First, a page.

What Makes Shakespeare So Timeless?

Quote of the Day: “Some are born great, some achieve greatness, and some have greatness thrust upon them.” – William Shakespeare

Last night, I saw a wonderful production of William Shakespeare’s Twelfth Night by Lawn Chair Theater at Lyon Park. What is it about the immortal Bard of Avon’s plays that make them so universal? What is it about his centuries-old stories that still resonate with audiences today? Why do modern artists still find inspiration in his comedies and tragedies?

The language of his scripts is beautiful and poetic, of course, but the plots and characters of his tales are what continue to stand the test of time. William Shakespeare managed to write about timeless themes about the human condition that still ring true: love, revenge, power-lust, war. Even when basing his plays on existing stories, myths, or legends, Shakespeare was able to find those archetypes that people of every walk of life could recognize: romance, familial bonds, mistaken identity, ambition, anger, and so much more.

The production of Twelfth Night that I saw was intended to be performed outdoors, but threat of rain forced it to be moved inside in Lyon Park’s Girl Scout House. The crew did an amazing job of setting up an intimate performance space indoors that worked very well. There’s something about the plays of Shakespeare that work perfectly in outdoor settings. The famous Globe Theatre of Shakespeare’s time was an open-air space. The Lawn Chair Theater group have been bringing outdoor performances to the Park for the past four summers. Previous shows have included A Midsummer Night’s Dream, As You Like It, and The Two Gentlemen of Verona.

Shakespeare’s plays can be a challenge for some adult professionals who struggle with his language and verse, so it’s high praise that the mostly young cast of Lawn Chair Theater does such an incredible job of grasping and conveying all of the Bard’s brilliant words without losing any of the subtext.

Twelfth Night is a play that I’ve seen performed by various companies numerous times over the last few years alone. The mistaken identity plot point that is pivotal to the story has always been problematic for me, often failing to sustain my suspension of disbelief, but the Lawn Chair Theater version was one of the best interpretations I've witnessed.

Elinor Reina and Ben Hirsch do a fine job as twin siblings Viola and Sebastian. Simon Edmonds-Langham captures all the humor and desperation of Malvolio, a character that I always loved to hate while secretly sympathizing with his plight.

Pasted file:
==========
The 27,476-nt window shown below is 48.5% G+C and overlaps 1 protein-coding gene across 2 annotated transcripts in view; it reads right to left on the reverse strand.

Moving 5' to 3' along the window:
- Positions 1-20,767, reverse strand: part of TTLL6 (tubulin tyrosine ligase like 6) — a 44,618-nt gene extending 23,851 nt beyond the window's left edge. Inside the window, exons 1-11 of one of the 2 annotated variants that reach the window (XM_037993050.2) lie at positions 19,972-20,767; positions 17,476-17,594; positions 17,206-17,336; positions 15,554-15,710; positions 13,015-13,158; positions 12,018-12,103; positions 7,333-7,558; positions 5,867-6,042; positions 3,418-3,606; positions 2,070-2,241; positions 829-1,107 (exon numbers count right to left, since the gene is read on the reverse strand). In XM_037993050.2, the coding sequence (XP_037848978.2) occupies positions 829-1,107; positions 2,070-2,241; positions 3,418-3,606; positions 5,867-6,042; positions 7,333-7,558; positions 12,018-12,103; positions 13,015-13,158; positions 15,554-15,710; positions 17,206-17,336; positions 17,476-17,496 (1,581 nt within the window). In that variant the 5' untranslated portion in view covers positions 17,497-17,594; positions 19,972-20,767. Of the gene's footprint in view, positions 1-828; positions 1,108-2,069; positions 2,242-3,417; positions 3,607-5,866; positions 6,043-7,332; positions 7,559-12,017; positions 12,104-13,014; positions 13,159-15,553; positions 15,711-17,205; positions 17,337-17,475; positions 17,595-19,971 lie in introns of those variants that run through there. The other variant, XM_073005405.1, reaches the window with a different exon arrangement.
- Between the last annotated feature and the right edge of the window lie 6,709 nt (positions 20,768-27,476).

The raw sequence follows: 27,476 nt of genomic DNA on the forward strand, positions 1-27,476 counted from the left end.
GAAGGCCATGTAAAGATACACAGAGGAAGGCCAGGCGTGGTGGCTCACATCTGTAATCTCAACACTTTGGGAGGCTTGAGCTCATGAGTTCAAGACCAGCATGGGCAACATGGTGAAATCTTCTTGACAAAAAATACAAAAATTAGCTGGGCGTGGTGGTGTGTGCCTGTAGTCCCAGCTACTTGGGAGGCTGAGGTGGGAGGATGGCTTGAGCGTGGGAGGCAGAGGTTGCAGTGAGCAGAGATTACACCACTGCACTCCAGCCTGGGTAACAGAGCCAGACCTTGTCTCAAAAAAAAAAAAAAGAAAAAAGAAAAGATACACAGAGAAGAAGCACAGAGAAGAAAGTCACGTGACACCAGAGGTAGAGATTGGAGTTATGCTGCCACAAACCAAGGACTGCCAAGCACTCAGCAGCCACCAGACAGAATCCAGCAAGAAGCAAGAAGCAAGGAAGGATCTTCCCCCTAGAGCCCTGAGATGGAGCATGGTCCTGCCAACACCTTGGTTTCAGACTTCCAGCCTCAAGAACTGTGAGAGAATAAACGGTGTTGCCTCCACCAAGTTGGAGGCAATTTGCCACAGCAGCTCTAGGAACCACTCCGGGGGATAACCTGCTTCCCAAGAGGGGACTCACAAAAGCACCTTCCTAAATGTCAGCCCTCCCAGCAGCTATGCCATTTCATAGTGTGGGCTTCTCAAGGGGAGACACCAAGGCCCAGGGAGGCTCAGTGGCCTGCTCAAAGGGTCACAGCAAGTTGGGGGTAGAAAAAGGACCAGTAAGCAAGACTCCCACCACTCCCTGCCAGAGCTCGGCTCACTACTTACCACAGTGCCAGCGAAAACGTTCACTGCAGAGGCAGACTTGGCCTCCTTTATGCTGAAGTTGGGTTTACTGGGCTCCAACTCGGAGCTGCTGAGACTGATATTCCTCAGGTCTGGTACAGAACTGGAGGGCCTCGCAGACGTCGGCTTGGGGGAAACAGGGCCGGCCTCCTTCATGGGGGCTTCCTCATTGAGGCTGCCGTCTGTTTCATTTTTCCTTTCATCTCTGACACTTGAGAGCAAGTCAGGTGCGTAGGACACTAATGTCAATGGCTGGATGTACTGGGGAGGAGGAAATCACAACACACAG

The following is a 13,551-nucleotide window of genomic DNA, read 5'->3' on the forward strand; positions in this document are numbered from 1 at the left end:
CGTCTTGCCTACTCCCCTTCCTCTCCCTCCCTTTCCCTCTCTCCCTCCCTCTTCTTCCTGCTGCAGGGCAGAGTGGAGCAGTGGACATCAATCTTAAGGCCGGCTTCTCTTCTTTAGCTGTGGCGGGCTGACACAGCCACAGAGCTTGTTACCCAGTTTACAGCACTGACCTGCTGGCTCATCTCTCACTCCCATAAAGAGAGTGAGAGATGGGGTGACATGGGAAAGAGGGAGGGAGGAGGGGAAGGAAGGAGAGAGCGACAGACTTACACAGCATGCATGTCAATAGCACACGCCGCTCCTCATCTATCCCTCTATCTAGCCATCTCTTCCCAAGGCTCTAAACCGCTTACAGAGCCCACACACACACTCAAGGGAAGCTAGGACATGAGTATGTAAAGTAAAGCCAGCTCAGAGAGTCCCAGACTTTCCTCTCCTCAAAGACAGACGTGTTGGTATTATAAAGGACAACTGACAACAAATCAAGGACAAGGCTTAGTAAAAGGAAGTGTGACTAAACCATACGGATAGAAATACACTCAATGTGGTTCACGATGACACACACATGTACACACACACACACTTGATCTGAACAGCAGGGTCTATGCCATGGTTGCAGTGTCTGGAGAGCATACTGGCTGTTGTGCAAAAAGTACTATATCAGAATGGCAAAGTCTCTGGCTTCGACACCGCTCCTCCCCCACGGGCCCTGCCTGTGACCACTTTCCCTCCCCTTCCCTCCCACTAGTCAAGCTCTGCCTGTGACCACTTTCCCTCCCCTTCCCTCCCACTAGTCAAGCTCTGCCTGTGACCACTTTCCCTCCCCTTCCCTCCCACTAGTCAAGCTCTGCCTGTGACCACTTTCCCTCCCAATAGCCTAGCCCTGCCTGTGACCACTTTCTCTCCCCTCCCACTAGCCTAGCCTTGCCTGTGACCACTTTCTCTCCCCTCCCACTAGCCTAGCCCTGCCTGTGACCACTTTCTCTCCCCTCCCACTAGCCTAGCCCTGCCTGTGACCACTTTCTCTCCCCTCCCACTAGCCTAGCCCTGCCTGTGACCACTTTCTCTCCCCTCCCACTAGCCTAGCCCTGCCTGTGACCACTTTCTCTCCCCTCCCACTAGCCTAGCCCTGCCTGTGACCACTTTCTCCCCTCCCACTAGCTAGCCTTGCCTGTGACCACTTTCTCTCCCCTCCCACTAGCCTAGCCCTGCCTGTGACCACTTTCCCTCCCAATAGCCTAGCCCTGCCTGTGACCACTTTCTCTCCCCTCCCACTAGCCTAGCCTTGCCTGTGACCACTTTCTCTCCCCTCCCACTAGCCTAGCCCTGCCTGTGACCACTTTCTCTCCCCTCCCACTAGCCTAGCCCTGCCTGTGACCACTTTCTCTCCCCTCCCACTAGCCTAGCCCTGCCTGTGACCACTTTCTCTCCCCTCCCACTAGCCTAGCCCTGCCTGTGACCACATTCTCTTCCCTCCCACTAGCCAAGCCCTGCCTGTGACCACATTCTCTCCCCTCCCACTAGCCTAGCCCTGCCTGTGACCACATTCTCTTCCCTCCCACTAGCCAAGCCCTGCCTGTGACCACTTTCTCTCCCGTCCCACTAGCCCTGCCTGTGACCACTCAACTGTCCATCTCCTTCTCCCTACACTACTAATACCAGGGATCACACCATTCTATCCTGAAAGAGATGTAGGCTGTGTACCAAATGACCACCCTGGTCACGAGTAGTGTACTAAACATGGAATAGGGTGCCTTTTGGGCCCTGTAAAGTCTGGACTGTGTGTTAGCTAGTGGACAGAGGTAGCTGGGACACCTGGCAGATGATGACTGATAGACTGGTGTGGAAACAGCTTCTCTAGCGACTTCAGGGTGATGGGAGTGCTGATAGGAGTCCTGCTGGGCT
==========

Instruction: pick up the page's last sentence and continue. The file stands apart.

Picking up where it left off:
Music is a vital component of this play, and Sea McHale does a great job as Feste, singing some great ditties under the music direction of Josh Carriero. (My favorite was a reworking of Taylor Swift’s song, “Love Story.”)

Lawrence J. Reina brought the boisterous Sir Toby Belch alive and David Muto complemented him well with a side-splitting performance as Sir Andrew Aguecheek. Lisbeth Castelli was captivating as Maria, and Alex Castleton showed nice range and confidence as Orsino. Emily Gordon Seif conveyed Olivia’s grief and loneliness better than many other actresses I have seen in the role.

Congratulations to the cast for making every role memorable – Michelle Altmann as the Captain, Olivia Green as Valentina, Nathaly Orellana as Antonia, Matt Moseman as Fabian, and Roxie Pell as the Priest.

The director, Tal Aviezer, deserves a lot of the credit, in addition to the terrific cast. He’s a good friend of mine who has produced and directed a string of incredible Shakespeare productions through his Red Monkey Theater Group and other troupes. He has a lot of talent for drawing out the best in his actors and for finding ways to contemporize the stories in a timeless way. (Nice touch with the light sabers! Whether or not they'd work in my idea for a Jedi version of Macbeth is a different story.)

Special thanks to the Port Chester Council for the Arts and the Port Chester Recreation Department for continuing to bring free shows to the community. There are still two more performances of Twelfth Night at Lyon Park for those of you who can make it. Summer wouldn’t be complete without some Shakespeare in the park!


Peter Green said…

Thanks for coming to the show, and for your kind words.

Peter Green